Delayed diagnosis of spinal cord schistosomiasis in a non-endemic country: A tertiary referral centre experience

Angus de Wilton*, Dinesh Aggarwal, Hans Rolf Jäger, Hadi Manji, Peter L. Chiodini

*Corresponding author for this work

Research output: Contribution to journalArticlepeer-review


Background Neuroschistosomiasis is a severe complication of schistosomiasis, triggered by the local immune reaction to egg deposition, with spinal cord involvement the most well recognised form. Early treatment with praziquantel and high dose steroids leads to a reduction of neuro-logical sequelae. The rarity of this condition in returning travellers to high income countries can result in delayed diagnosis and treatment. We aimed to evaluate the diagnosis and management of neuroschistosomiasis in a UK national referral centre. Materials/Methods A retrospective review of confirmed clinical cases of spinal schistosomiasis referred to the Hospital for Tropical Diseases, UK, between January 2016 and January 2020 was under-taken. Electronic referral records were interrogated and patient demographic, clinical, labo-ratory, and radiological data collected. Results Four cases of neuroschistosomiasis were identified. The median age at diagnosis was 28 (range 21 to 50) with three male patients. All patients had epidemiological risk factors for schistosomiasis based on travel history and freshwater exposure; two in Uganda (River Nile), one in Malawi and one in Nigeria. All patients presented with features of transverse myelitis including back pain, leg weakness, paraesthesia and urinary dysfunction. The mean time from presentation to health services to definitive treatment was 42.5 days (range 16–74 days). Diagnosis was confirmed with CSF serology for schistosomiasis in all cases. Radiological features on MRI spine included enhancement focused predominantly in the lower thoracic spinal cord in three cases and the conus in one patient. All patients received a minimum of three days of oral praziquantel and high dose steroids. At three-month follow-up, one patient had complete resolution of symptoms and three had residual deficit; one patient was left with urinary and faecal incontinence, another had urinary retention, and the final patient has persistent leg pains and constipation. Conclusion We observed a marked delay in diagnosis of neuroschistosomiasis in a non-endemic coun-try. We advocate undertaking a thorough travel history, early use of imaging and CSF schis-tosomal serology to ensure early diagnosis of neuroschistosomiasis in patients presenting with consistent symptoms. If schistosomal diagnostics are not immediately available, pre-sumptive treatment under the guidance of a tropical medicine specialist should be consid-ered to minimize the risk of residual disability. We advocate for consensus guidelines to be produced and reporting to be performed in a uniform way for patients with spinal schistosomiasis.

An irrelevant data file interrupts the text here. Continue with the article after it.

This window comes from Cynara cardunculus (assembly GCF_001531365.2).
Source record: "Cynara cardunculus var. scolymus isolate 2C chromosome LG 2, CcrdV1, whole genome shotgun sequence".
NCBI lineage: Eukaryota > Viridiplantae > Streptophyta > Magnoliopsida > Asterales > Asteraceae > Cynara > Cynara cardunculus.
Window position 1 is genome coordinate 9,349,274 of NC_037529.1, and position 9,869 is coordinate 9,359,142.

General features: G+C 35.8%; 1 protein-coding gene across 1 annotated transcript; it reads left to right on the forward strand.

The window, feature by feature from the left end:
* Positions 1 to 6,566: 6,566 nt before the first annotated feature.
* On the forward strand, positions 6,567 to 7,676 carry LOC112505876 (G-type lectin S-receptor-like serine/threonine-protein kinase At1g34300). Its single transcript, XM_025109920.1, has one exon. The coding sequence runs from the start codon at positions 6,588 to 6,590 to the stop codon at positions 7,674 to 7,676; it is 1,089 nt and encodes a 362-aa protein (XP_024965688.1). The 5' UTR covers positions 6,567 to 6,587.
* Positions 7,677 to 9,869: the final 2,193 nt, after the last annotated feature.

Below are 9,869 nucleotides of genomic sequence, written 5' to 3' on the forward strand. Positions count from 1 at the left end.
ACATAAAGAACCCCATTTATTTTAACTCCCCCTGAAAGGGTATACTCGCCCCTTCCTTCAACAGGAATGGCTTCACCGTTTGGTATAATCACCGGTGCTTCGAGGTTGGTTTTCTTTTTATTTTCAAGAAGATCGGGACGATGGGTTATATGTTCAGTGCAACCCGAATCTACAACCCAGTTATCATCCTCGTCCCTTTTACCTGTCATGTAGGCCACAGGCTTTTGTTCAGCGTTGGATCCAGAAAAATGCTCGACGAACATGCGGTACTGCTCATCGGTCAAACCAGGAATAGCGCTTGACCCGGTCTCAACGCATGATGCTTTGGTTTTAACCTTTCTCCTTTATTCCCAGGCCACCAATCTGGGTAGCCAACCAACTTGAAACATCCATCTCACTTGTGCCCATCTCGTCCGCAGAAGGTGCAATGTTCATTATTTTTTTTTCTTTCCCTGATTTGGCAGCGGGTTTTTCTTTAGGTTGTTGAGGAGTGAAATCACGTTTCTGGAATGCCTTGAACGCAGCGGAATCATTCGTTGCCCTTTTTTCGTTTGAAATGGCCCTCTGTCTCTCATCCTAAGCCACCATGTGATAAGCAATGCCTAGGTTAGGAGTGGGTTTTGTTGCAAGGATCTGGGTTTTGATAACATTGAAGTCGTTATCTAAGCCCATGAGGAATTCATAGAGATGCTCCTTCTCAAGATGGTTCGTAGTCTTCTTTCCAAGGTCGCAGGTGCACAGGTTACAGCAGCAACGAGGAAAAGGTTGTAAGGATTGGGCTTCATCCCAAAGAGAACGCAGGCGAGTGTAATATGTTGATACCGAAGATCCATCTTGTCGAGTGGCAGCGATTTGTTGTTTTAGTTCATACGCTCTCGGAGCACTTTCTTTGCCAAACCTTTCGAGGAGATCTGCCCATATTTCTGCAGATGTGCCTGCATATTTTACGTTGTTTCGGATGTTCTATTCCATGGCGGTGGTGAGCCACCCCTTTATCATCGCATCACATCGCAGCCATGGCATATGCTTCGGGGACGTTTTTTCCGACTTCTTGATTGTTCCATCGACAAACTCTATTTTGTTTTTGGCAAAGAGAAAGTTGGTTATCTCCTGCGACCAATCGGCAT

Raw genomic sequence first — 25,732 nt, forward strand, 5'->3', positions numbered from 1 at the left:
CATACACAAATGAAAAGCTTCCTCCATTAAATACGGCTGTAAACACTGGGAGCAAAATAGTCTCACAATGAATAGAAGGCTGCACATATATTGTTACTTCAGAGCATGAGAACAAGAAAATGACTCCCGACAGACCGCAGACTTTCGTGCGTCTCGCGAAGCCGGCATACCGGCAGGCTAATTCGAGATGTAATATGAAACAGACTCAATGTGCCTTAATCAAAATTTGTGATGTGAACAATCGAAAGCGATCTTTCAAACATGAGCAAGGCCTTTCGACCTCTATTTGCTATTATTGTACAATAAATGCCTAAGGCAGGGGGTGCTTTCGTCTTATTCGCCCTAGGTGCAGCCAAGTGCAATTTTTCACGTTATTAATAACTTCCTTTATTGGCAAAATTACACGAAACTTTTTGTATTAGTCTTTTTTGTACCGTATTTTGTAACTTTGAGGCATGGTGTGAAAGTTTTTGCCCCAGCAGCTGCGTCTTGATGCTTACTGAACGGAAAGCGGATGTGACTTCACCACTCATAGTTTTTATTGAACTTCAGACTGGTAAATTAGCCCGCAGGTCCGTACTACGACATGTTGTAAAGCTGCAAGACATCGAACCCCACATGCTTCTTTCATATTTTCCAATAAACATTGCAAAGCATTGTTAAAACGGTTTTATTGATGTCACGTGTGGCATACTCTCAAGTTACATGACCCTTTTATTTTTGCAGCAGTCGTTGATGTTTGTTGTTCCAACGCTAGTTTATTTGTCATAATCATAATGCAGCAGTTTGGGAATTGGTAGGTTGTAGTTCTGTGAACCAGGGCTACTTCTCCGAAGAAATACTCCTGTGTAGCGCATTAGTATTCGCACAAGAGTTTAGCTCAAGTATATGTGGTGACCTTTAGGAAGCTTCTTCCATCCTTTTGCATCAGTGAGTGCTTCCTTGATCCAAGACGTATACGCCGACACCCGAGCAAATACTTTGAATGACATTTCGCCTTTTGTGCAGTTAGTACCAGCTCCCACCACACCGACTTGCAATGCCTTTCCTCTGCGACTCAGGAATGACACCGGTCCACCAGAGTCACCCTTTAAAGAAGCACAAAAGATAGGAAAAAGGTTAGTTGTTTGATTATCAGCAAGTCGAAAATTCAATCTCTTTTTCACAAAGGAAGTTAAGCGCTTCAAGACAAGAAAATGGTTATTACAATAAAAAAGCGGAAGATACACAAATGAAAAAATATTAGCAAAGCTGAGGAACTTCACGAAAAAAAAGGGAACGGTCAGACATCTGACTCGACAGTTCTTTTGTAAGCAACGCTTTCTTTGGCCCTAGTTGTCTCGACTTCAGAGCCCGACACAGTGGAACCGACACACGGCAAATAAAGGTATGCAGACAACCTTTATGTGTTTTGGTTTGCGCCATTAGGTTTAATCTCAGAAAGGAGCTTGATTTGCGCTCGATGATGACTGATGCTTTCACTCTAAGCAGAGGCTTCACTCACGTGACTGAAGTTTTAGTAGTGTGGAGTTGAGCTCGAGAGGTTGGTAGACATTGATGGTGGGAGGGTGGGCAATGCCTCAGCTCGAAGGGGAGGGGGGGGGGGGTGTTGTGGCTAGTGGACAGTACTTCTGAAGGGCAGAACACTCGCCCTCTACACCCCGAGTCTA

Original languageEnglish
Article numbere0009161
JournalPLoS Neglected Tropical Diseases
Issue number2
Publication statusPublished - Feb 2021
Externally publishedYes

Bibliographical note

Funding Information:
Payment of publication fees was supported by the Hospital for Tropical Diseases Charitable Fund. The funders had no role in study design, data collection and analysis, decision to publish, or preparation of the manuscript.

Publisher Copyright:
© 2021 de Wilton et al.


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